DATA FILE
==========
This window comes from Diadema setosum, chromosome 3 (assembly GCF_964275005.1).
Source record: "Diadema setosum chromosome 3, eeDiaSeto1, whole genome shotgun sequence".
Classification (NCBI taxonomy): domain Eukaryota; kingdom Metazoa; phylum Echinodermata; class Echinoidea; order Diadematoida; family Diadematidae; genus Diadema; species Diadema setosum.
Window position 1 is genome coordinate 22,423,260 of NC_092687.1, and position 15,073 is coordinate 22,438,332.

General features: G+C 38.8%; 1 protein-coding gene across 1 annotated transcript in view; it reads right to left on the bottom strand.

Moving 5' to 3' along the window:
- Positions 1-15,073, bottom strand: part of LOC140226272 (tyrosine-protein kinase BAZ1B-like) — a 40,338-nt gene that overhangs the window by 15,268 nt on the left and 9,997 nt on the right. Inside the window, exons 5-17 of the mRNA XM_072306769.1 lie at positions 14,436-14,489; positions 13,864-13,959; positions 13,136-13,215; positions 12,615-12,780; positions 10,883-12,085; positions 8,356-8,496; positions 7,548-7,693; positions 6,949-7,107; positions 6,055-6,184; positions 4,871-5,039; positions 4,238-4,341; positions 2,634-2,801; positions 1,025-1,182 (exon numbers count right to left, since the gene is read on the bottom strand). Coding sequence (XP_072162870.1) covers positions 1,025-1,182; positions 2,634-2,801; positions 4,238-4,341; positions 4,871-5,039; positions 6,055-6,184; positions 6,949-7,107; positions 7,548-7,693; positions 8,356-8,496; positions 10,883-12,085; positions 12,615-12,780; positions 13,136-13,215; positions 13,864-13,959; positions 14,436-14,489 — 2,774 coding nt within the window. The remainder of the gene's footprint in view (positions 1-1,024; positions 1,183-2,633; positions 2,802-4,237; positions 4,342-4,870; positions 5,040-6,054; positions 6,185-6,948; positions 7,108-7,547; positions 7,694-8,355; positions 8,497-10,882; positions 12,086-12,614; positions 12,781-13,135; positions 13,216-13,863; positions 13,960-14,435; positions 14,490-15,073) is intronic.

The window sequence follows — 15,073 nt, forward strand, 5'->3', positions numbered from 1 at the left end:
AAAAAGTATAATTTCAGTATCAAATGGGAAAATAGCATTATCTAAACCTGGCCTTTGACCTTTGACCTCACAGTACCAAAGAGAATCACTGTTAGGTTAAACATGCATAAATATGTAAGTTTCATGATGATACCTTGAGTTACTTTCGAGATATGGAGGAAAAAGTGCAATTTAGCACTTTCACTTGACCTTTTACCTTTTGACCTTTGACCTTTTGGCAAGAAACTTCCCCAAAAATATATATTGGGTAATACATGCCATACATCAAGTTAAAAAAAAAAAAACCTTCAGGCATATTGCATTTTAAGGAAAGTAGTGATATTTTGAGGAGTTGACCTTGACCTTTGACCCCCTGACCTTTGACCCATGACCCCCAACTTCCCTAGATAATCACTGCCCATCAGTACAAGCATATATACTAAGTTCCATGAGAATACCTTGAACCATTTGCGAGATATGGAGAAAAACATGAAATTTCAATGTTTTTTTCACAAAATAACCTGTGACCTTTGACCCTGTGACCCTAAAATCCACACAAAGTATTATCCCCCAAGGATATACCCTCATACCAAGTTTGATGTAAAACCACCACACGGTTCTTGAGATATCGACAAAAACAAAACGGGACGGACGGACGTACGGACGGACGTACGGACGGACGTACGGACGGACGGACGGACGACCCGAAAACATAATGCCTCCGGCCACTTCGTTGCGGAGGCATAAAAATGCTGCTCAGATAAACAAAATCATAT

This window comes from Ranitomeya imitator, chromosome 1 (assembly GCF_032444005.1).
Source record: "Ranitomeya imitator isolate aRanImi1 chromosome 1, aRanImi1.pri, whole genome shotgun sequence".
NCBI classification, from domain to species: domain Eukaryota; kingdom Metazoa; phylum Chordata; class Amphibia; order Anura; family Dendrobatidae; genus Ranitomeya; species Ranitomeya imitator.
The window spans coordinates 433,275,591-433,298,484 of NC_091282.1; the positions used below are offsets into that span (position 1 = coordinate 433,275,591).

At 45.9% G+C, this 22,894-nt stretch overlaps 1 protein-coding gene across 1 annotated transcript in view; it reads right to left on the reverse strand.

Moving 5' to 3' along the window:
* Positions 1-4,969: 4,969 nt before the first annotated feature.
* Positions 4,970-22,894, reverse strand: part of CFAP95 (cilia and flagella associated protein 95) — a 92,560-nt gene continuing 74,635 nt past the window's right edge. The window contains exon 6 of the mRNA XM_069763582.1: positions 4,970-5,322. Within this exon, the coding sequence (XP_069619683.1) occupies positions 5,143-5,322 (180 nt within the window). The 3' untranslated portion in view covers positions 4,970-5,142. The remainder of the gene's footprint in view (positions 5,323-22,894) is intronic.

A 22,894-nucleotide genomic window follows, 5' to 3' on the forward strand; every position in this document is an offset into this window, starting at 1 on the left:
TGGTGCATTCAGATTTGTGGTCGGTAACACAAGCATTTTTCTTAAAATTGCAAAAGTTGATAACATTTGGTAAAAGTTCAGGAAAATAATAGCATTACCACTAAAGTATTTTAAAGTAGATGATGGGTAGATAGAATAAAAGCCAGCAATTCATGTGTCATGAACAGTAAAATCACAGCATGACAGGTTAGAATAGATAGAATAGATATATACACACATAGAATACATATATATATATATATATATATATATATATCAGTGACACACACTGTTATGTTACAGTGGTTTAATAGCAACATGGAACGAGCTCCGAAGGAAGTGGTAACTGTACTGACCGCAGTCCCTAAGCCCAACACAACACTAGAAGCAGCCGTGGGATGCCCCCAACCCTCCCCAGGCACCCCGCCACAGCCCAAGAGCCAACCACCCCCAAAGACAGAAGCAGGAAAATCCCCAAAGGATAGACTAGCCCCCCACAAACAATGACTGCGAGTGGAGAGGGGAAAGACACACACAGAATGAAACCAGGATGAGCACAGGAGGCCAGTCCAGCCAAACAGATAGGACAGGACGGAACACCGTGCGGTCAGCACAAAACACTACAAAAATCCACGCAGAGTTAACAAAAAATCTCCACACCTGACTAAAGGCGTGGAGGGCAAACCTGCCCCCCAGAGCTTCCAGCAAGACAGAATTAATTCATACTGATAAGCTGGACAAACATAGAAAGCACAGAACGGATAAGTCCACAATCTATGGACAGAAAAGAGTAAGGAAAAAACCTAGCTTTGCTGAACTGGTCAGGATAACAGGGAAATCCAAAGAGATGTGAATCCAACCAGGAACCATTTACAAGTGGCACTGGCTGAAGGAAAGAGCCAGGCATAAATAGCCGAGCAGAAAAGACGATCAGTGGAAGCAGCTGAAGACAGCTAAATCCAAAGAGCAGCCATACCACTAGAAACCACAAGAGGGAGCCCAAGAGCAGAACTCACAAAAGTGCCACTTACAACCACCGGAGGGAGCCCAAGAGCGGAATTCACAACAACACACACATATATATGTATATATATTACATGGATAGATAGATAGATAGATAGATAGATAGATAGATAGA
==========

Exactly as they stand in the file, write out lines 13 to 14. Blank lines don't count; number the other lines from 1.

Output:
The window spans coordinates 433,275,591-433,298,484 of NC_091282.1; the positions used below are offsets into that span (position 1 = coordinate 433,275,591).

At 45.9% G+C, this 22,894-nt stretch overlaps 1 protein-coding gene across 1 annotated transcript in view; it reads right to left on the reverse strand.